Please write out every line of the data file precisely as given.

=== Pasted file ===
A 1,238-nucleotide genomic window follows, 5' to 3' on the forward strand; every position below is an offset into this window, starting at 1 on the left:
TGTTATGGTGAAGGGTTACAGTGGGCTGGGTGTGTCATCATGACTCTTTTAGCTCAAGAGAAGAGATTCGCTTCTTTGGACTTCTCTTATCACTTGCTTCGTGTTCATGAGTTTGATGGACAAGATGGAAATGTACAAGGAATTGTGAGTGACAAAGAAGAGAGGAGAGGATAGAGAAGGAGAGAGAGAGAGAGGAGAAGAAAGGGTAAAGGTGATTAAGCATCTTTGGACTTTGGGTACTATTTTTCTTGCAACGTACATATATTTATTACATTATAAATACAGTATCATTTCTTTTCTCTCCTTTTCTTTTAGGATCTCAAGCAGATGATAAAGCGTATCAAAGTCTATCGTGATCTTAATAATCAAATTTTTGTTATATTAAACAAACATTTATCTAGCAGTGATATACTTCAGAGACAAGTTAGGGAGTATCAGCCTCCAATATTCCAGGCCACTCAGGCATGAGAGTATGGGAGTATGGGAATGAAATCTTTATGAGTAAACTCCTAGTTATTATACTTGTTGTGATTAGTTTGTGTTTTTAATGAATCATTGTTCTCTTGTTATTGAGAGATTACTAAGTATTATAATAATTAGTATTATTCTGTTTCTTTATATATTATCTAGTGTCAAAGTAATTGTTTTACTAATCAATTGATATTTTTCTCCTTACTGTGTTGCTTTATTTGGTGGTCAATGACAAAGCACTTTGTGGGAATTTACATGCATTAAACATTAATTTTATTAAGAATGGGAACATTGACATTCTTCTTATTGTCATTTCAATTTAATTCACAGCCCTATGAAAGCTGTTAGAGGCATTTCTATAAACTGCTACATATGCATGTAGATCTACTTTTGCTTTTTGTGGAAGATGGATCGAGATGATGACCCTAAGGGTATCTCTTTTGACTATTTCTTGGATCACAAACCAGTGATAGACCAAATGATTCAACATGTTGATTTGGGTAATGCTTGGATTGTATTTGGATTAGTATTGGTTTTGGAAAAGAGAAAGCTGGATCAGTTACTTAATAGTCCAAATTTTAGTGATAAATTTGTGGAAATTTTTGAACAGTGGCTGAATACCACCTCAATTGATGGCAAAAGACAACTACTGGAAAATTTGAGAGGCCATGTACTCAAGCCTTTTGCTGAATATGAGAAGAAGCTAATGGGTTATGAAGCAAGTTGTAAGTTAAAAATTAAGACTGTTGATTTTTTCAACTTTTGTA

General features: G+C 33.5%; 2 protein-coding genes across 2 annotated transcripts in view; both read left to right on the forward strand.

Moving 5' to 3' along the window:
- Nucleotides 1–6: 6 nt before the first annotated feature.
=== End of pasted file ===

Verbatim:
A 1,238-nucleotide genomic window follows, 5' to 3' on the forward strand; every position below is an offset into this window, starting at 1 on the left:
TGTTATGGTGAAGGGTTACAGTGGGCTGGGTGTGTCATCATGACTCTTTTAGCTCAAGAGAAGAGATTCGCTTCTTTGGACTTCTCTTATCACTTGCTTCGTGTTCATGAGTTTGATGGACAAGATGGAAATGTACAAGGAATTGTGAGTGACAAAGAAGAGAGGAGAGGATAGAGAAGGAGAGAGAGAGAGAGGAGAAGAAAGGGTAAAGGTGATTAAGCATCTTTGGACTTTGGGTACTATTTTTCTTGCAACGTACATATATTTATTACATTATAAATACAGTATCATTTCTTTTCTCTCCTTTTCTTTTAGGATCTCAAGCAGATGATAAAGCGTATCAAAGTCTATCGTGATCTTAATAATCAAATTTTTGTTATATTAAACAAACATTTATCTAGCAGTGATATACTTCAGAGACAAGTTAGGGAGTATCAGCCTCCAATATTCCAGGCCACTCAGGCATGAGAGTATGGGAGTATGGGAATGAAATCTTTATGAGTAAACTCCTAGTTATTATACTTGTTGTGATTAGTTTGTGTTTTTAATGAATCATTGTTCTCTTGTTATTGAGAGATTACTAAGTATTATAATAATTAGTATTATTCTGTTTCTTTATATATTATCTAGTGTCAAAGTAATTGTTTTACTAATCAATTGATATTTTTCTCCTTACTGTGTTGCTTTATTTGGTGGTCAATGACAAAGCACTTTGTGGGAATTTACATGCATTAAACATTAATTTTATTAAGAATGGGAACATTGACATTCTTCTTATTGTCATTTCAATTTAATTCACAGCCCTATGAAAGCTGTTAGAGGCATTTCTATAAACTGCTACATATGCATGTAGATCTACTTTTGCTTTTTGTGGAAGATGGATCGAGATGATGACCCTAAGGGTATCTCTTTTGACTATTTCTTGGATCACAAACCAGTGATAGACCAAATGATTCAACATGTTGATTTGGGTAATGCTTGGATTGTATTTGGATTAGTATTGGTTTTGGAAAAGAGAAAGCTGGATCAGTTACTTAATAGTCCAAATTTTAGTGATAAATTTGTGGAAATTTTTGAACAGTGGCTGAATACCACCTCAATTGATGGCAAAAGACAACTACTGGAAAATTTGAGAGGCCATGTACTCAAGCCTTTTGCTGAATATGAGAAGAAGCTAATGGGTTATGAAGCAAGTTGTAAGTTAAAAATTAAGACTGTTGATTTTTTCAACTTTTGTA

General features: G+C 33.5%; 2 protein-coding genes across 2 annotated transcripts in view; both read left to right on the forward strand.

Moving 5' to 3' along the window:
- Nucleotides 1–6: 6 nt before the first annotated feature.